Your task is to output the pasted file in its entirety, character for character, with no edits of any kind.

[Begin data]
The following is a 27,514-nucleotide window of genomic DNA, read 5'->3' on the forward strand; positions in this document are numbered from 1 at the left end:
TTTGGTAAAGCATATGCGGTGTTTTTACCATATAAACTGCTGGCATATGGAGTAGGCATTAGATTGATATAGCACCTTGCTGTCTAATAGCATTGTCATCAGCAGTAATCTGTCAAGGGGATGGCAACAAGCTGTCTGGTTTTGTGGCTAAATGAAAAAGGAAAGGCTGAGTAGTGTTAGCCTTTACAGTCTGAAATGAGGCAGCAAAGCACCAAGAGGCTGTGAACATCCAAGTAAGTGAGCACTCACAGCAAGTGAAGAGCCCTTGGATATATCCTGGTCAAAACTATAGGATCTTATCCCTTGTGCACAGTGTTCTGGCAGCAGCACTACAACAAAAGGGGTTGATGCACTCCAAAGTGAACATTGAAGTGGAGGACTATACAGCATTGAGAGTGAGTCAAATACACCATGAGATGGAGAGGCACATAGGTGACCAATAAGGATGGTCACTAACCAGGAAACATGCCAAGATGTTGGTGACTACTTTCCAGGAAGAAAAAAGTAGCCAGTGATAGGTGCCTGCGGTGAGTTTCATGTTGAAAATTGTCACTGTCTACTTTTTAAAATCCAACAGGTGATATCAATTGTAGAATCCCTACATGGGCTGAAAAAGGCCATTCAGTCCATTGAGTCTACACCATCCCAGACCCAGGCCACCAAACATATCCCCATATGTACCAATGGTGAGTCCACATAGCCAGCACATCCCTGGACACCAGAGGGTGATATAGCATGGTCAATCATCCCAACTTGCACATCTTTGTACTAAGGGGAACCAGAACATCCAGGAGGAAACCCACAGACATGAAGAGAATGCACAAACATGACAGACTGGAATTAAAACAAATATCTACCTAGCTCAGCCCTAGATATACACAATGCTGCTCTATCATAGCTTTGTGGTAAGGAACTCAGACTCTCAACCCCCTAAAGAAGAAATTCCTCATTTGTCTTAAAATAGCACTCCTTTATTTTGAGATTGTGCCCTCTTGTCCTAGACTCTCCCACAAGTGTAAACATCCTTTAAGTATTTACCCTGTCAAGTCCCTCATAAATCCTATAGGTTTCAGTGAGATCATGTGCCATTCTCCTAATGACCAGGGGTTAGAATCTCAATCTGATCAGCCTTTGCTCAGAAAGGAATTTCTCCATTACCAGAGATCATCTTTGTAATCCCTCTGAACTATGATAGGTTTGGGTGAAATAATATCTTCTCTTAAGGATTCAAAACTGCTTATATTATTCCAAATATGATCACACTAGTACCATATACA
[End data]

The following is a 27,514-nucleotide window of genomic DNA, read 5'->3' on the forward strand; positions in this document are numbered from 1 at the left end:
TTTGGTAAAGCATATGCGGTGTTTTTACCATATAAACTGCTGGCATATGGAGTAGGCATTAGATTGATATAGCACCTTGCTGTCTAATAGCATTGTCATCAGCAGTAATCTGTCAAGGGGATGGCAACAAGCTGTCTGGTTTTGTGGCTAAATGAAAAAGGAAAGGCTGAGTAGTGTTAGCCTTTACAGTCTGAAATGAGGCAGCAAAGCACCAAGAGGCTGTGAACATCCAAGTAAGTGAGCACTCACAGCAAGTGAAGAGCCCTTGGATATATCCTGGTCAAAACTATAGGATCTTATCCCTTGTGCACAGTGTTCTGGCAGCAGCACTACAACAAAAGGGGTTGATGCACTCCAAAGTGAACATTGAAGTGGAGGACTATACAGCATTGAGAGTGAGTCAAATACACCATGAGATGGAGAGGCACATAGGTGACCAATAAGGATGGTCACTAACCAGGAAACATGCCAAGATGTTGGTGACTACTTTCCAGGAAGAAAAAAGTAGCCAGTGATAGGTGCCTGCGGTGAGTTTCATGTTGAAAATTGTCACTGTCTACTTTTTAAAATCCAACAGGTGATATCAATTGTAGAATCCCTACATGGGCTGAAAAAGGCCATTCAGTCCATTGAGTCTACACCATCCCAGACCCAGGCCACCAAACATATCCCCATATGTACCAATGGTGAGTCCACATAGCCAGCACATCCCTGGACACCAGAGGGTGATATAGCATGGTCAATCATCCCAACTTGCACATCTTTGTACTAAGGGGAACCAGAACATCCAGGAGGAAACCCACAGACATGAAGAGAATGCACAAACATGACAGACTGGAATTAAAACAAATATCTACCTAGCTCAGCCCTAGATATACACAATGCTGCTCTATCATAGCTTTGTGGTAAGGAACTCAGACTCTCAACCCCCTAAAGAAGAAATTCCTCATTTGTCTTAAAATAGCACTCCTTTATTTTGAGATTGTGCCCTCTTGTCCTAGACTCTCCCACAAGTGTAAACATCCTTTAAGTATTTACCCTGTCAAGTCCCTCATAAATCCTATAGGTTTCAGTGAGATCATGTGCCATTCTCCTAATGACCAGGGGTTAGAATCTCAATCTGATCAGCCTTTGCTCAGAAAGGAATTTCTCCATTACCAGAGATCATCTTTGTAATCCCTCTGAACTATGATAGGTTTGGGTGAAATAATATCTTCTCTTAAGGATTCAAAACTGCTTATATTATTCCAAATATGATCACACTAGTACCATATACA